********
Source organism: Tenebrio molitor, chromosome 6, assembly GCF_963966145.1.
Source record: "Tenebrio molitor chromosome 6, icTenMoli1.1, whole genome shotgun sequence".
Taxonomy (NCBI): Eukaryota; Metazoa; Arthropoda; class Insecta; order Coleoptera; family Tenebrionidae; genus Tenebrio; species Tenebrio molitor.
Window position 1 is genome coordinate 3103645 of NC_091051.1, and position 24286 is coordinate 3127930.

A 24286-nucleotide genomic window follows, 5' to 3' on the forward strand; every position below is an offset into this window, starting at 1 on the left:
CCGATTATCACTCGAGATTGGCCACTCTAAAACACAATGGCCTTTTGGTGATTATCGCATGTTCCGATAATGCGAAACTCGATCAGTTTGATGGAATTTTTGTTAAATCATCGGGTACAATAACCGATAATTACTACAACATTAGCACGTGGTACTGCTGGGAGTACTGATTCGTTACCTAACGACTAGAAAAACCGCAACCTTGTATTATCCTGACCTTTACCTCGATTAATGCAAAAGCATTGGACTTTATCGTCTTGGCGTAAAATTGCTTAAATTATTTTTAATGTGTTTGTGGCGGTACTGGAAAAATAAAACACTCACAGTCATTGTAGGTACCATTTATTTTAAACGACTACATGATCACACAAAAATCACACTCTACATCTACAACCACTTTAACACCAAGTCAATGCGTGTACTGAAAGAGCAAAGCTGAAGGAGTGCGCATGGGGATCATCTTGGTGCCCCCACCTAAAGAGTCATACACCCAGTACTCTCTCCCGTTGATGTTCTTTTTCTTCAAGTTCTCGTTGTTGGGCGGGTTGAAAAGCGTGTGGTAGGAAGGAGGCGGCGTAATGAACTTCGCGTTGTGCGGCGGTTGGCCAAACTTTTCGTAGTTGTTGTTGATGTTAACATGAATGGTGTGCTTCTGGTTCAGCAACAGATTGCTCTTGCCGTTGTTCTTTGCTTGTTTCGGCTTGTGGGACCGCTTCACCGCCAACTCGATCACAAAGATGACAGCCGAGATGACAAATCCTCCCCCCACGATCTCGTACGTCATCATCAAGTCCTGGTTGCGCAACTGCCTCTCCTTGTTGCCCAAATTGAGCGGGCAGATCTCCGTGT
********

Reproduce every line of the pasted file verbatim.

Source organism: Tenebrio molitor, chromosome 6, assembly GCF_963966145.1.
Source record: "Tenebrio molitor chromosome 6, icTenMoli1.1, whole genome shotgun sequence".
Taxonomy (NCBI): Eukaryota; Metazoa; Arthropoda; class Insecta; order Coleoptera; family Tenebrionidae; genus Tenebrio; species Tenebrio molitor.
Window position 1 is genome coordinate 3103645 of NC_091051.1, and position 24286 is coordinate 3127930.

A 24286-nucleotide genomic window follows, 5' to 3' on the forward strand; every position below is an offset into this window, starting at 1 on the left:
CCGATTATCACTCGAGATTGGCCACTCTAAAACACAATGGCCTTTTGGTGATTATCGCATGTTCCGATAATGCGAAACTCGATCAGTTTGATGGAATTTTTGTTAAATCATCGGGTACAATAACCGATAATTACTACAACATTAGCACGTGGTACTGCTGGGAGTACTGATTCGTTACCTAACGACTAGAAAAACCGCAACCTTGTATTATCCTGACCTTTACCTCGATTAATGCAAAAGCATTGGACTTTATCGTCTTGGCGTAAAATTGCTTAAATTATTTTTAATGTGTTTGTGGCGGTACTGGAAAAATAAAACACTCACAGTCATTGTAGGTACCATTTATTTTAAACGACTACATGATCACACAAAAATCACACTCTACATCTACAACCACTTTAACACCAAGTCAATGCGTGTACTGAAAGAGCAAAGCTGAAGGAGTGCGCATGGGGATCATCTTGGTGCCCCCACCTAAAGAGTCATACACCCAGTACTCTCTCCCGTTGATGTTCTTTTTCTTCAAGTTCTCGTTGTTGGGCGGGTTGAAAAGCGTGTGGTAGGAAGGAGGCGGCGTAATGAACTTCGCGTTGTGCGGCGGTTGGCCAAACTTTTCGTAGTTGTTGTTGATGTTAACATGAATGGTGTGCTTCTGGTTCAGCAACAGATTGCTCTTGCCGTTGTTCTTTGCTTGTTTCGGCTTGTGGGACCGCTTCACCGCCAACTCGATCACAAAGATGACAGCCGAGATGACAAATCCTCCCCCCACGATCTCGTACGTCATCATCAAGTCCTGGTTGCGCAACTGCCTCTCCTTGTTGCCCAAATTGAGCGGGCAGATCTCCGTGT